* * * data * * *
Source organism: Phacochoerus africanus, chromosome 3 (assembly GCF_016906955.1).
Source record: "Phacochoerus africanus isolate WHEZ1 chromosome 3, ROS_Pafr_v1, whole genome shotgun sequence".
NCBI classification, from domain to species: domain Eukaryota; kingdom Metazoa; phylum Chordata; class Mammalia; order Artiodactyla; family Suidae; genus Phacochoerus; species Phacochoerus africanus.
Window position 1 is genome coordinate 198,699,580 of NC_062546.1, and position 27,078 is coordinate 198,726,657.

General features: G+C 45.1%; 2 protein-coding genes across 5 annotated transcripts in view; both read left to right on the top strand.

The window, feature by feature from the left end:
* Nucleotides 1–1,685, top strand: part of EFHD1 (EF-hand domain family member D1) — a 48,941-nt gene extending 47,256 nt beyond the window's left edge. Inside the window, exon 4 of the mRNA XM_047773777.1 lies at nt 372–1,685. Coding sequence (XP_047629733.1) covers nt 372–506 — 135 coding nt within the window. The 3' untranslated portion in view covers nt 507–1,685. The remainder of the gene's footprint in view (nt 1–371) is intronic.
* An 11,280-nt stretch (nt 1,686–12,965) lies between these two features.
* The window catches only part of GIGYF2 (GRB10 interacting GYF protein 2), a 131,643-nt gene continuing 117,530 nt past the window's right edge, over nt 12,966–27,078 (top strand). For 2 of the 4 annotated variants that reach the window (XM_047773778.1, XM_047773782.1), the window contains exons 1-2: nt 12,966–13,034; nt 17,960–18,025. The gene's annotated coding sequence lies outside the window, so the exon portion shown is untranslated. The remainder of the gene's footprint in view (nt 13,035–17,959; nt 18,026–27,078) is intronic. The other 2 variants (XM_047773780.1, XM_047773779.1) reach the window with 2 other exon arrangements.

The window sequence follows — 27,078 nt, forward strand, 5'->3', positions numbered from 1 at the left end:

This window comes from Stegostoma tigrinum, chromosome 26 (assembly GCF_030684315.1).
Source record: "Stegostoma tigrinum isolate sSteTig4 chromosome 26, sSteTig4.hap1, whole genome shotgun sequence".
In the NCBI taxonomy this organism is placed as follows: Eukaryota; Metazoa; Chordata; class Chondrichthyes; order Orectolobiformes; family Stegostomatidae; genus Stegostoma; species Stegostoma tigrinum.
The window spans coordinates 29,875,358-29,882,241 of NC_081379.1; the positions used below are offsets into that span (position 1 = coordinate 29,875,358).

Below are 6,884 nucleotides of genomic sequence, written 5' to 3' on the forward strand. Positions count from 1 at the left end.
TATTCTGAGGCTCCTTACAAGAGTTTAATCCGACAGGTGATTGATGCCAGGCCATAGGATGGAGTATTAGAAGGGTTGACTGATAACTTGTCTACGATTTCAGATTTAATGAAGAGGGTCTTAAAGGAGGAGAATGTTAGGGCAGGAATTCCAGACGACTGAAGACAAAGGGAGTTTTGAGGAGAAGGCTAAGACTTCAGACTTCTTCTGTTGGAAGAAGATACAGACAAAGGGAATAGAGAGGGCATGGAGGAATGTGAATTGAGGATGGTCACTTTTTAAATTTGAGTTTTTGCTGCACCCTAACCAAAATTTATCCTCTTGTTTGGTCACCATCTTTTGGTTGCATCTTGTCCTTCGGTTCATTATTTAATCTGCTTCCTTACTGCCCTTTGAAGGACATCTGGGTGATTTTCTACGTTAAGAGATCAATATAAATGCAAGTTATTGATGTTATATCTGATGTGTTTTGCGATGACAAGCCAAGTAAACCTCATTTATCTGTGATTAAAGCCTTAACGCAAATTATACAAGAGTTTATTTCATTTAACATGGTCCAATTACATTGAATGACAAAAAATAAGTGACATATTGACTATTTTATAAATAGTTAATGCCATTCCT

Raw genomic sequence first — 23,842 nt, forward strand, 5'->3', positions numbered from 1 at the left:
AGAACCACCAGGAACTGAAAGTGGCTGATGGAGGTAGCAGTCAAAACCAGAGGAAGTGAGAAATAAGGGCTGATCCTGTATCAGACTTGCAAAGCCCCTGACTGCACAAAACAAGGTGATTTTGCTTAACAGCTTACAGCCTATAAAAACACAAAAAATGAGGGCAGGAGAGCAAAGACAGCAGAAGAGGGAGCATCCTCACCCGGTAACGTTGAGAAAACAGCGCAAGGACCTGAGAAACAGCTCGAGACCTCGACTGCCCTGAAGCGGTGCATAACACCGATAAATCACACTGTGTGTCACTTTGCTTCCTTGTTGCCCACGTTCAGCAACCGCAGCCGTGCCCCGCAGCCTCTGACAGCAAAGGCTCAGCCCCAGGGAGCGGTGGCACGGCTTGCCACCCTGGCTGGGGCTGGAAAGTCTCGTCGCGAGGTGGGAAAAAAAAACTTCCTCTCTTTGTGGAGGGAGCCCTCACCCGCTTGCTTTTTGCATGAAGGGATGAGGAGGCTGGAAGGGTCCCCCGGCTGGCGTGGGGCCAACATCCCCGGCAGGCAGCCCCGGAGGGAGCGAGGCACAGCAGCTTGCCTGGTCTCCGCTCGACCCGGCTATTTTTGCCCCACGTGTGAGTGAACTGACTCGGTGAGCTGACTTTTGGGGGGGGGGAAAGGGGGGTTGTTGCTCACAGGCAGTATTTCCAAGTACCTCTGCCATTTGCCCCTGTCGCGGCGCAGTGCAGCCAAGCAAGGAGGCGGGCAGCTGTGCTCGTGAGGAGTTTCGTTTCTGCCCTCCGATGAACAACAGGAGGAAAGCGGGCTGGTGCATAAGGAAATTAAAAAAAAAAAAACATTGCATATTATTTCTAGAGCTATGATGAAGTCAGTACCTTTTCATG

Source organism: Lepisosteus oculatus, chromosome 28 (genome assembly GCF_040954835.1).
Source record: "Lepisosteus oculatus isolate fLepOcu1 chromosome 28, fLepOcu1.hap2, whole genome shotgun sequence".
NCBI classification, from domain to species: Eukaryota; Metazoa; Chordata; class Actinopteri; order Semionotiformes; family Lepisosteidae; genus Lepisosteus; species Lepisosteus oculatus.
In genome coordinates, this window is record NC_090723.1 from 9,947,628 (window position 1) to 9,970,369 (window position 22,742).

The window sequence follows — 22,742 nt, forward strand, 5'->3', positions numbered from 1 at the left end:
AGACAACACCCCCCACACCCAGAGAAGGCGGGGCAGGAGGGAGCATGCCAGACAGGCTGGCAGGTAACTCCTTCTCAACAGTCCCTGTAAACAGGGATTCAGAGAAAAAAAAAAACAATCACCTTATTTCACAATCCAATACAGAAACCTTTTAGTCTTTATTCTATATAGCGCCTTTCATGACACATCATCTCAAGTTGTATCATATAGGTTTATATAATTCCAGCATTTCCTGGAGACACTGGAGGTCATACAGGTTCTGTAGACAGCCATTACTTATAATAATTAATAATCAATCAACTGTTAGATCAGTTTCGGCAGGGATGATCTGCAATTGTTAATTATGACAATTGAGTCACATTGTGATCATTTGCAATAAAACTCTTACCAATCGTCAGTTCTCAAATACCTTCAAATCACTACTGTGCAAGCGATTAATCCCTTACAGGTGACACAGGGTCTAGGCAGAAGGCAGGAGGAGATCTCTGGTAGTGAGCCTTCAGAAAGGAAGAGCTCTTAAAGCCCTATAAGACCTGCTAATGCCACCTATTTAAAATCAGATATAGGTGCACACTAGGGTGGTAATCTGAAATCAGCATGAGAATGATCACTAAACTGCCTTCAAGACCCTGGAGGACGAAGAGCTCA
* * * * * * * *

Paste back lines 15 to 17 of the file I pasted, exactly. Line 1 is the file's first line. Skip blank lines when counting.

Below are 6,884 nucleotides of genomic sequence, written 5' to 3' on the forward strand. Positions count from 1 at the left end.
TATTCTGAGGCTCCTTACAAGAGTTTAATCCGACAGGTGATTGATGCCAGGCCATAGGATGGAGTATTAGAAGGGTTGACTGATAACTTGTCTACGATTTCAGATTTAATGAAGAGGGTCTTAAAGGAGGAGAATGTTAGGGCAGGAATTCCAGACGACTGAAGACAAAGGGAGTTTTGAGGAGAAGGCTAAGACTTCAGACTTCTTCTGTTGGAAGAAGATACAGACAAAGGGAATAGAGAGGGCATGGAGGAATGTGAATTGAGGATGGTCACTTTTTAAATTTGAGTTTTTGCTGCACCCTAACCAAAATTTATCCTCTTGTTTGGTCACCATCTTTTGGTTGCATCTTGTCCTTCGGTTCATTATTTAATCTGCTTCCTTACTGCCCTTTGAAGGACATCTGGGTGATTTTCTACGTTAAGAGATCAATATAAATGCAAGTTATTGATGTTATATCTGATGTGTTTTGCGATGACAAGCCAAGTAAACCTCATTTATCTGTGATTAAAGCCTTAACGCAAATTATACAAGAGTTTATTTCATTTAACATGGTCCAATTACATTGAATGACAAAAAATAAGTGACATATTGACTATTTTATAAATAGTTAATGCCATTCCT

Raw genomic sequence first — 23,842 nt, forward strand, 5'->3', positions numbered from 1 at the left: